CARRBORO, N.C. -- It’s been nearly a year since UNC Chapel Hill student David Shannon fell to his death, and police are hoping that people who may know why will finally come forward.
“A wall of silence went up pretty quickly after this incident,” Capt. Chris Atack of the Carrboro Police Department said. “Whoever knows some information has had a year to think about it. Maybe their conscience is bothering them.”
Shannon’s blood alcohol level was 0.22 – nearly three times the legal limit to drive – when he died early on Oct. 27, 2012, according to a toxicology report released Monday by the N.C. Medical Examiner’s Office. An autopsy, also released Monday, concluded that he died of “blunt trauma of the head, neck and torso resulting from a fall.”
Shannon, 18, was a graduate of Myers Park High School and had recently started his freshman year at UNC Chapel Hill. He was a pledge in the Chi Phi fraternity, sparking speculation that hazing could have been a factor in his death – and police have not ruled out that possibility.
In an update emailed to the Carrboro town manager Sept. 17, Police Chief Walter Horton said investigators contacted “members of the fraternity and UNC community” several times. What little information they got, Horton said, could not be corroborated.
“You also inquired what charges would be appropriate in this case if we got to that point,” Horton wrote. “Depending on what information is developed, we may be able to charge N.C. General Statute 14-35 Hazing which is a class 2 misdemeanor. Dependent on other developments, we may have additional charges if appropriate.”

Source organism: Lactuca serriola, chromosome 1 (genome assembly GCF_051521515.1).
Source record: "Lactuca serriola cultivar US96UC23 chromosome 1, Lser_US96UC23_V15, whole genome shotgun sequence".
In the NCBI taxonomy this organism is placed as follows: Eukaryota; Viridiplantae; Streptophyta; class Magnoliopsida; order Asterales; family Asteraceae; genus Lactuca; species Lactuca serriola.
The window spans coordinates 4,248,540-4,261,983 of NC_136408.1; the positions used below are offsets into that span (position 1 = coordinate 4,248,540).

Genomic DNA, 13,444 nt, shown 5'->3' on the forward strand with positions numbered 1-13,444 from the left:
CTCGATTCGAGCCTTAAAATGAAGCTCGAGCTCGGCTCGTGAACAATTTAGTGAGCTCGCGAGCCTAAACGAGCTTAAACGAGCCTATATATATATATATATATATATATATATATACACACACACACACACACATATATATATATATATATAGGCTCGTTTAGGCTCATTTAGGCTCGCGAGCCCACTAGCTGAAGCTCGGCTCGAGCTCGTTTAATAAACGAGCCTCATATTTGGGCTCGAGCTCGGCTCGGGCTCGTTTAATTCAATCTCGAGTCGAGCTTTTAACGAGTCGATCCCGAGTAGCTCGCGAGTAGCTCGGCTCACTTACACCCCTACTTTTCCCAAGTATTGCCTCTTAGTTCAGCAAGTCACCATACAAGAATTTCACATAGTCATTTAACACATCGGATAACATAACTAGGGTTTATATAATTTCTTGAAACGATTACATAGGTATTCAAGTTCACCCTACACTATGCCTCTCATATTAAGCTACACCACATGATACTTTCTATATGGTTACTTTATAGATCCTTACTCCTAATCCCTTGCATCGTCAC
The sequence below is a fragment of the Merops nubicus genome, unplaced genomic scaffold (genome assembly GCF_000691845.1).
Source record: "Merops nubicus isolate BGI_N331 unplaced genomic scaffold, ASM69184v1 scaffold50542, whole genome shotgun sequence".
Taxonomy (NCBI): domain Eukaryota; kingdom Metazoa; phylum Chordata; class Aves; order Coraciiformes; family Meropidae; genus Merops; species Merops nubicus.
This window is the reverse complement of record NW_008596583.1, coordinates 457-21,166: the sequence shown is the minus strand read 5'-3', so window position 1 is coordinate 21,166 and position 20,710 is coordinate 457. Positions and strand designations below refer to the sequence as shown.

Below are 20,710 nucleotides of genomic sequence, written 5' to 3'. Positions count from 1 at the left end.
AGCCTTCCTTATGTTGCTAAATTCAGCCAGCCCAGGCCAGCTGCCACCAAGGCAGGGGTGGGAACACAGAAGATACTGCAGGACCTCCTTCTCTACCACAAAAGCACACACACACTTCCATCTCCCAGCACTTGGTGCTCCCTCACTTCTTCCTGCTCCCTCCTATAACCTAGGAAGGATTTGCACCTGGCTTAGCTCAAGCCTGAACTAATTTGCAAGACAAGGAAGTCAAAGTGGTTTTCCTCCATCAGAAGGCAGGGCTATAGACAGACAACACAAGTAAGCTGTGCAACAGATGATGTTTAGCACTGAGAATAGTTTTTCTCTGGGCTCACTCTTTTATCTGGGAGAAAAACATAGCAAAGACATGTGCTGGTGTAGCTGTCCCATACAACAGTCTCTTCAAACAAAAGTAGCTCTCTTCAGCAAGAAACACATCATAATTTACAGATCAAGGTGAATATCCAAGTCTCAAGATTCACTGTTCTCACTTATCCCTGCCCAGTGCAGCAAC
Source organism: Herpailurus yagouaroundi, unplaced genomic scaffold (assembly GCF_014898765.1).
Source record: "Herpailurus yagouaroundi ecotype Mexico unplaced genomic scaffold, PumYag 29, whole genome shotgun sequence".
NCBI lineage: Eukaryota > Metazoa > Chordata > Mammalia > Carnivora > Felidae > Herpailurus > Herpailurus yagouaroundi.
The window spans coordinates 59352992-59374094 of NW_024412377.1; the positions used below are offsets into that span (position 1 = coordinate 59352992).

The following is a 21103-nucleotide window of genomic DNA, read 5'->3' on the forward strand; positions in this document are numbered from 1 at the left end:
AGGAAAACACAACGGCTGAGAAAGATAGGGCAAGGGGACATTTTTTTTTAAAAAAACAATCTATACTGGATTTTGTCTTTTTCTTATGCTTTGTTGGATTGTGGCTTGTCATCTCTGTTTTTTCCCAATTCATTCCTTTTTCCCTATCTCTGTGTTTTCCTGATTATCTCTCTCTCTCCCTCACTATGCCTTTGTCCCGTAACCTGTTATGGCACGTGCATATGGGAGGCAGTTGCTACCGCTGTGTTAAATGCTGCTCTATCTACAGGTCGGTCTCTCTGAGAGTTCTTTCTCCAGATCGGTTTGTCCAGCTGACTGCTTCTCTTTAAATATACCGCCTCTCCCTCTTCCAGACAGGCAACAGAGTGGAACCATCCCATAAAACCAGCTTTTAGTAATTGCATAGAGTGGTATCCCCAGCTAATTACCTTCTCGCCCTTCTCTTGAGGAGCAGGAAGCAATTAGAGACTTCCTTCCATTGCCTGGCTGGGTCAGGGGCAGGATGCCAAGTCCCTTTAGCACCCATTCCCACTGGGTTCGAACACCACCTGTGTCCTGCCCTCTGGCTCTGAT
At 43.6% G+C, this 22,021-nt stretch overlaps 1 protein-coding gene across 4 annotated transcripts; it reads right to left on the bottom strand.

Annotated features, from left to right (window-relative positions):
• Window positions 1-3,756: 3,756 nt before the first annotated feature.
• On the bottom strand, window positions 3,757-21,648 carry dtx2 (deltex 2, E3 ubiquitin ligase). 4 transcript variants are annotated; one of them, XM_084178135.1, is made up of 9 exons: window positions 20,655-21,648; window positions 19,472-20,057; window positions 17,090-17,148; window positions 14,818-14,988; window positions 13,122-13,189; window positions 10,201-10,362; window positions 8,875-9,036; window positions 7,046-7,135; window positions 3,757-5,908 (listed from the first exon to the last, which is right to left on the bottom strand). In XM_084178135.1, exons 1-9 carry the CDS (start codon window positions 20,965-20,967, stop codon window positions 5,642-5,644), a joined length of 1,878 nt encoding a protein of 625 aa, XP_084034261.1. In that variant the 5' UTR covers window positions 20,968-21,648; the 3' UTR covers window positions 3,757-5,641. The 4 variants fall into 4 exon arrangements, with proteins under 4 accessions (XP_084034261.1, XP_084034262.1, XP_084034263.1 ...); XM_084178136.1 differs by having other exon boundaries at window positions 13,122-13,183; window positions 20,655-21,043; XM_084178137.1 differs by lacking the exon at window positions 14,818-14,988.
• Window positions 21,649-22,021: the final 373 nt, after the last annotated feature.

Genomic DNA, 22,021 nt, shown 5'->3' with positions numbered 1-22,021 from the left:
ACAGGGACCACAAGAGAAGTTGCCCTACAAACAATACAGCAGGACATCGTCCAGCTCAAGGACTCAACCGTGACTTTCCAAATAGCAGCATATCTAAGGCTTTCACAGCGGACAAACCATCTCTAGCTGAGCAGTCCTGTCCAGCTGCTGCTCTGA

Hazing is defined under the law as subjecting another student to “physical injury as part of an initiation, or as a prerequisite to membership, into any organized school group, including any society, athletic team, fraternity or sorority, or other similar group."
In a statement Monday, the university said it has cooperated with the investigation and is hopeful police get the information needed to resolve any questions about Shannon’s death. “The Carolina community continues to mourn his tragic loss.”
Refusal to talk
Though they waited almost a year for the Medical Examiner’s report, Atack called it a formality. “We felt very confident in the first few days determining the cause of death.”
Shannon had attended a party in Chapel Hill Friday night, Oct. 26, and was supposed to go afterward to a sorority dance, but he never showed up. Friends, following a GPS signal from his cell phone, found his body the next evening at the Ready Mixed Concrete Plant in nearby Carrboro. He had scaled a tower, police said, and fell 40 feet when he tried to cross a cable stay.
The unanswered question is: Why did David Shannon climb up?
“We are very confident that there are people at UNC or in Charlotte who can shed light on this situation,” Atack said.
Atack said he could only speculate as to why certain people won’t cooperate with the investigation.
“If there’s a hesitancy to talk to law enforcement about an issue, there may be elements of the truth people don’t want known,” Atack said. “I can’t say whether that’s the case in this case. But it’s unusual that people would not avail us of information that would assist us in this investigation.”